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PRESS RELEASE: Apr 25, 2008 Sinclair Stevens

Some say Prime Minister Stephen Harper has a hidden agenda. In fact, he has a very clear agenda. Harper is an ideologue who thinks in top-down terms. When he speaks to fellow believers, his audience consists of confirmed neo-cons who envision a promised land of unfettered capitalism with as little government interference as possible. This is the key group for Harper and his Conservative party.

But there is a second audience he and his associates speak to – the general public, the voters. Harper and his associates recognize that to reach their goal it is necessary to play to the parochial interests of groups such as Bloc Québécois supporters in the hope of winning their votes.

This creates a dichotomy for the Harperites, leading to their double-talk. This month we have had a good example of this phenomenon.

Referring to "Quebec's historical demands," Labour Minister Jean-Pierre Blackburn raised the possibility of winning 30 to 40 seats in the province, up from the current 11.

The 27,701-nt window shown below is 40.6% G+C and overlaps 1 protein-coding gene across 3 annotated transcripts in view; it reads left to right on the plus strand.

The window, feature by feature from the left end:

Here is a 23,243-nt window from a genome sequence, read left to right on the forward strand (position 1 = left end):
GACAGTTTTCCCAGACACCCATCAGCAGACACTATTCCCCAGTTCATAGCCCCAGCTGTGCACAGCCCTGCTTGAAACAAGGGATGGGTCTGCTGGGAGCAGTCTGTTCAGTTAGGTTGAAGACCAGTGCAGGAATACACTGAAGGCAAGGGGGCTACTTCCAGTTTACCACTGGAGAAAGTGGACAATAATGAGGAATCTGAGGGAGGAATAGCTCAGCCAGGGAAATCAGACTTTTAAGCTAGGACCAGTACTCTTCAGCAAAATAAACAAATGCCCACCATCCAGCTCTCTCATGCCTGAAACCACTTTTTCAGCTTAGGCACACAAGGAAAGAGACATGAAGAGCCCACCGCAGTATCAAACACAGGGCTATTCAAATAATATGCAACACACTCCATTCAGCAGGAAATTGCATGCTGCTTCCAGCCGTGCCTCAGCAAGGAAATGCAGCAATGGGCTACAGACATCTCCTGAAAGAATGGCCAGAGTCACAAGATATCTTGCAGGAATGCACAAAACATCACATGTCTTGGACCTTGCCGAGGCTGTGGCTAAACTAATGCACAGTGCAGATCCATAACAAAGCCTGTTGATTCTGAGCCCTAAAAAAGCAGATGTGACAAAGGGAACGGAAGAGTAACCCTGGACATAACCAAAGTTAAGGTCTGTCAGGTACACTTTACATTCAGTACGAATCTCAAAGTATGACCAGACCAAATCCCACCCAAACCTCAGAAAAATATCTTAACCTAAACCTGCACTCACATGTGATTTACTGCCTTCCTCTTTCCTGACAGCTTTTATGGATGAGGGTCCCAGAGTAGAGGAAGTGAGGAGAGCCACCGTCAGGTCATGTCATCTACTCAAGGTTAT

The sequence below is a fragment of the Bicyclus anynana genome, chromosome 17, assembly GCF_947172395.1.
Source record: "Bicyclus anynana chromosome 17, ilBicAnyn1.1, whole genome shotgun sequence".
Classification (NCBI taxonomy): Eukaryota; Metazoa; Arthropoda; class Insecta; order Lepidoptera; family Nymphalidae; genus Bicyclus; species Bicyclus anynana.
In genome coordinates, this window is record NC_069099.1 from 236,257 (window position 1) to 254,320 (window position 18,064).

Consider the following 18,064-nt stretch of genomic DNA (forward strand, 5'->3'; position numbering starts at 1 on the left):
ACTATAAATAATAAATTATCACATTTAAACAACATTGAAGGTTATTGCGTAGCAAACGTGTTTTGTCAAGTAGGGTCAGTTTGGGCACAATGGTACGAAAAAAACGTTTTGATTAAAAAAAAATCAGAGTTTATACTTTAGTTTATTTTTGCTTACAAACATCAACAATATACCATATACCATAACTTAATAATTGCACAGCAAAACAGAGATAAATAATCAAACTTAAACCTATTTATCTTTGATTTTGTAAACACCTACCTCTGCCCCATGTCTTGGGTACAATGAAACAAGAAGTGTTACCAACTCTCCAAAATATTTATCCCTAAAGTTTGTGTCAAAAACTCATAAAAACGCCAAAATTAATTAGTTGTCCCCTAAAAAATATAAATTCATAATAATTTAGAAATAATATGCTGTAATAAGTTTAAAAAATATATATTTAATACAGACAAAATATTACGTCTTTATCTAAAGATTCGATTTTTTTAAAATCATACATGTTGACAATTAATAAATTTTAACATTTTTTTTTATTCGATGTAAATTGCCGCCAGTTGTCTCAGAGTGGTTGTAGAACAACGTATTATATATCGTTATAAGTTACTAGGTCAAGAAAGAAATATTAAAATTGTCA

"The recognition of the Quebec nation within Canada allows us to think that we can put some meat around it, and that a majority government is more able to do a number of things, while being respectful of all of the provinces," Blackburn said in an interview. On the topic of constitutional change, he added: "When you're a minority, you never know what can happen, so it's not obvious to do that type of thing in the actual context."

The media jumped all over the story so Harper introduced the double-talk. He told a news conference: "I don't sense among the Canadian population, or the population of Quebec for that matter, any desire to engage in constitutional discussions in the near future. And the government has no plans to do that."

Blackburn had made a mistake. He should not have used the words "constitutional change."

Harper's inner group is aware of the need to act incrementally so as not to scare the wider public. But they have made it clear: All they need is a majority government to reach their objective.

Here are the facts:

On Oct. 15, 1995, Reform party leader Preston Manning and unity critic Stephen Harper presented Reform's "New Confederation" proposal, a package of 20 measures to modernize and decentralize Canada.

"We propose measures which will assert the autonomy of all provinces and the power of the people well into the future," Harper said.